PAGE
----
The idea of "common sense" seems to imply that certain judgments are "sound" insofar as they are held by the majority of individuals (i.e. the common).
According to Ayn Rand in the Virtue of Selfishness, pg 72:
It seems that "common sense" would mean to substitute collective judgment for the "ruthless" process of objective/rational thought done by the individual.
The Ayn Rand Letter, Vol. 1, No. 5 December 6, 1971 Don't Let It Go--Part II
In this sense, common sense is not "sound" because it is held by the majority of individuals, it is knowing things like water runs downhill, taking care around sharp objects, being careful with and around fire. It allows for the application of principles derived from concrete observations.
These views are held by the majority of individuals, not by substituting another's judgement for their own, but because it would be absurd to suggest that a broken egg on the floor is going to assemble itself together and fly up from the floor onto the counter, or that a water balloon can be used to hammer a nail into the wall to hang a picture.
answered Oct 23 '12 at 16:26
One of the problems with the term "common sense" is that it is used to mean so many different things. To name just a few:
(1) the most common modes of thinking and/or conclusions manifesting in a given population;
(2) modes of thinking and/or conclusions accessible to someone having an average level of reasoning ability, the average being drawn across the entire population;
(3) modes of thinking and/or conclusions accessible to someone having an average level of reasoning ability, the average being drawn across some limited segment of the population (e.g., the reasoning of the "common folk", where the user gets to fill the vacuous term "common" with whatever group he favors--blue collar workers, the poor, the simple, some ethnic group, whatever);
(4) modes of thinking and/or conclusions accessible to someone having the minimum level of reasoning ability of a functioning human;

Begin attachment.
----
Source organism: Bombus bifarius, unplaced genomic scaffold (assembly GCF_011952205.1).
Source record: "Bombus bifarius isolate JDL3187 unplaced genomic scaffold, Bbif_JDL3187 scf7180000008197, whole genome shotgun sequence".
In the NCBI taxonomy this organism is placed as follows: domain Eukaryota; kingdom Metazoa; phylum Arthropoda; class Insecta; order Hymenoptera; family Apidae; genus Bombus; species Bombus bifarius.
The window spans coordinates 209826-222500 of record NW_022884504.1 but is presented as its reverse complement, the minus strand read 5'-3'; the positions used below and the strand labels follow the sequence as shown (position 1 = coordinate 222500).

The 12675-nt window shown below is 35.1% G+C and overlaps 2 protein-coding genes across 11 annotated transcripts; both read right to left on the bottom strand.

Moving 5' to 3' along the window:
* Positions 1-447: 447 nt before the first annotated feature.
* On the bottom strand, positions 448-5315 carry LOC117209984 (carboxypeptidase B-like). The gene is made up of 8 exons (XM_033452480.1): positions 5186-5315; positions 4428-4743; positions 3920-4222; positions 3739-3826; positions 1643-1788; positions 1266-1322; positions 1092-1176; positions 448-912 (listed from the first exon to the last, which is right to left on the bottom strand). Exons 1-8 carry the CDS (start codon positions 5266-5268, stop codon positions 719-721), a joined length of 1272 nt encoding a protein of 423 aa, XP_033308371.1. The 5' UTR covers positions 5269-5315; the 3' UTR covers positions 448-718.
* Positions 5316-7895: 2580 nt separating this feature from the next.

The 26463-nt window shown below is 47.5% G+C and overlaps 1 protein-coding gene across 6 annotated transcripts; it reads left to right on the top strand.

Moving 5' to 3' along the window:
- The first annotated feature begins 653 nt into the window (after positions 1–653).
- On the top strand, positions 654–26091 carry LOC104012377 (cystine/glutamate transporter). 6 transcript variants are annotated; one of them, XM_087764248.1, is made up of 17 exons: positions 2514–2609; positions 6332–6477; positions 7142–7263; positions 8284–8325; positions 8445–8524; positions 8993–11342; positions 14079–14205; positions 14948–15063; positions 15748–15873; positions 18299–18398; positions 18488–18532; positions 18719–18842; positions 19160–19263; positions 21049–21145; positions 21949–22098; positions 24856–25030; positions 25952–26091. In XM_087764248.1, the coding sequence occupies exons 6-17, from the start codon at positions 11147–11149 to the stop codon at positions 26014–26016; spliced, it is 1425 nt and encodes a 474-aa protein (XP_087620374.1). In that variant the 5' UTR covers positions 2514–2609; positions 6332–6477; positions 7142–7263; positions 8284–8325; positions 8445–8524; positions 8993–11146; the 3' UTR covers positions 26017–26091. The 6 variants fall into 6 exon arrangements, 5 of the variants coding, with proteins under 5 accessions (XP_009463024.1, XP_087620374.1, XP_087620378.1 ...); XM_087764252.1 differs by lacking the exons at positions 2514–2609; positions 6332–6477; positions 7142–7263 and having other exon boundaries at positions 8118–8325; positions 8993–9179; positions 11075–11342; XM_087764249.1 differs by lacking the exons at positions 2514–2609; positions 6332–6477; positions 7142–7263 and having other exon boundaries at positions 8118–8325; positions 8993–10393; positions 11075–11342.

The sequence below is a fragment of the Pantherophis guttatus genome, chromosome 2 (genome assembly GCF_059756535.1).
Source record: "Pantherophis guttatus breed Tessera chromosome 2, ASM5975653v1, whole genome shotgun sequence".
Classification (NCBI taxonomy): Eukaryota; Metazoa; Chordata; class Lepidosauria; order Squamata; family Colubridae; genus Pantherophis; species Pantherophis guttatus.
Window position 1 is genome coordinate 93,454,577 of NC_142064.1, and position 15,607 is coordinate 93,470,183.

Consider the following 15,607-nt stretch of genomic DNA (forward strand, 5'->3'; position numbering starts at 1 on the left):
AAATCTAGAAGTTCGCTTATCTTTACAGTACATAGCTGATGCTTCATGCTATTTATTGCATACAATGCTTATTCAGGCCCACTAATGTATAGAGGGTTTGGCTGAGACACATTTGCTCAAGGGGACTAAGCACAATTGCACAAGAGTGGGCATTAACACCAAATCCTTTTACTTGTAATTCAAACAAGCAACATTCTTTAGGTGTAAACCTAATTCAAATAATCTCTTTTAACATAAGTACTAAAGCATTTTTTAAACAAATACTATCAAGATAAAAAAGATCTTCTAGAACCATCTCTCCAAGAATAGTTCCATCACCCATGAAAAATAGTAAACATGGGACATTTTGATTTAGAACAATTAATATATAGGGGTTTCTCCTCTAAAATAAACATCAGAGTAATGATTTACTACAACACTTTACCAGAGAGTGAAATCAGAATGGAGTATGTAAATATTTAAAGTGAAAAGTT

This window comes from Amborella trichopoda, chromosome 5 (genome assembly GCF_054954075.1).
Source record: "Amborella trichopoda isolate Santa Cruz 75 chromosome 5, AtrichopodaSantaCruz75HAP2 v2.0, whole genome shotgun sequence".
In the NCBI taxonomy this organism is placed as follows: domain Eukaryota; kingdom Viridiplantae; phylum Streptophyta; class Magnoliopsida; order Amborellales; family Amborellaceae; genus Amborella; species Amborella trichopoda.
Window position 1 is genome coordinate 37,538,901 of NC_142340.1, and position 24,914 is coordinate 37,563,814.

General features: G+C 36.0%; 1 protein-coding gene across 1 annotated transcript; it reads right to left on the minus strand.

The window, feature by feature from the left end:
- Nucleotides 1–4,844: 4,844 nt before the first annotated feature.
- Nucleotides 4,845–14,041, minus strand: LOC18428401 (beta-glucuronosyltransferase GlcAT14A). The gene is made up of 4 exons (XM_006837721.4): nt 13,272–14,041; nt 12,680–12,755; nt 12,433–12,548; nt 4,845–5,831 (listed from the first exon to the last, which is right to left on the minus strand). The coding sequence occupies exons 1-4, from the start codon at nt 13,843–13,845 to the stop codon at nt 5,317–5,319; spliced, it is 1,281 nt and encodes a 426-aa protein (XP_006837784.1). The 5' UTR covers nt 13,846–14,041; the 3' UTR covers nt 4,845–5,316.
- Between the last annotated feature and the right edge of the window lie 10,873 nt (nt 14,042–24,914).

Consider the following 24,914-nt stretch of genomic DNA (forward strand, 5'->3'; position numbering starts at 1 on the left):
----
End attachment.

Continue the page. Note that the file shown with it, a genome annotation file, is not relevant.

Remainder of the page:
(5) gut feelings/hunches/intuition (i.e., beliefs with an uncountable source);
(6) beliefs that are gained independent of "formal" education or processes;
Even if we stipulated a given meaning for the term for purposes of this question, I do not believe that the term is a "collectivist term" per se (although it is clearly a problematic term, if not an outright anti-concept). The above noted meanings, and others that could be listed, are merely descriptive and not normative. They certainly do not necessarily come from, indorse, or imply the theory of collectivism. People's evaluation of "common sense" (whether an explicit evaluation or just the implicit connotation people have associated with the term), on the other hand, is often based on collectivist premises. For example, as noted in your question, if one assumes that "common sense" is good merely because it is represents a majority, then that is based on a collectivist premise that the majority is the standard of the good. Similarly, if one believes that the "reasoning"/conclusions of a given group constitute "common sense" and that they are good merely because they represent the group, that would be based on a collectivist premise. However, other possible meanings of the term and their associated evaluations are not necessarily collectivist--for example, if "common sense" means gut feelings/hunches/intuition, and if one evaluates this to be a good thing, this does not seem to me to be based on any collectivist notions. (It is, however, based on a different evil premise that often accompanies collectivism--mysticism) Thus, some evaluations of the term are collectivistic, and others are not. But the term is so problematic that I avoid it.
answered Oct 24 '12 at 21:56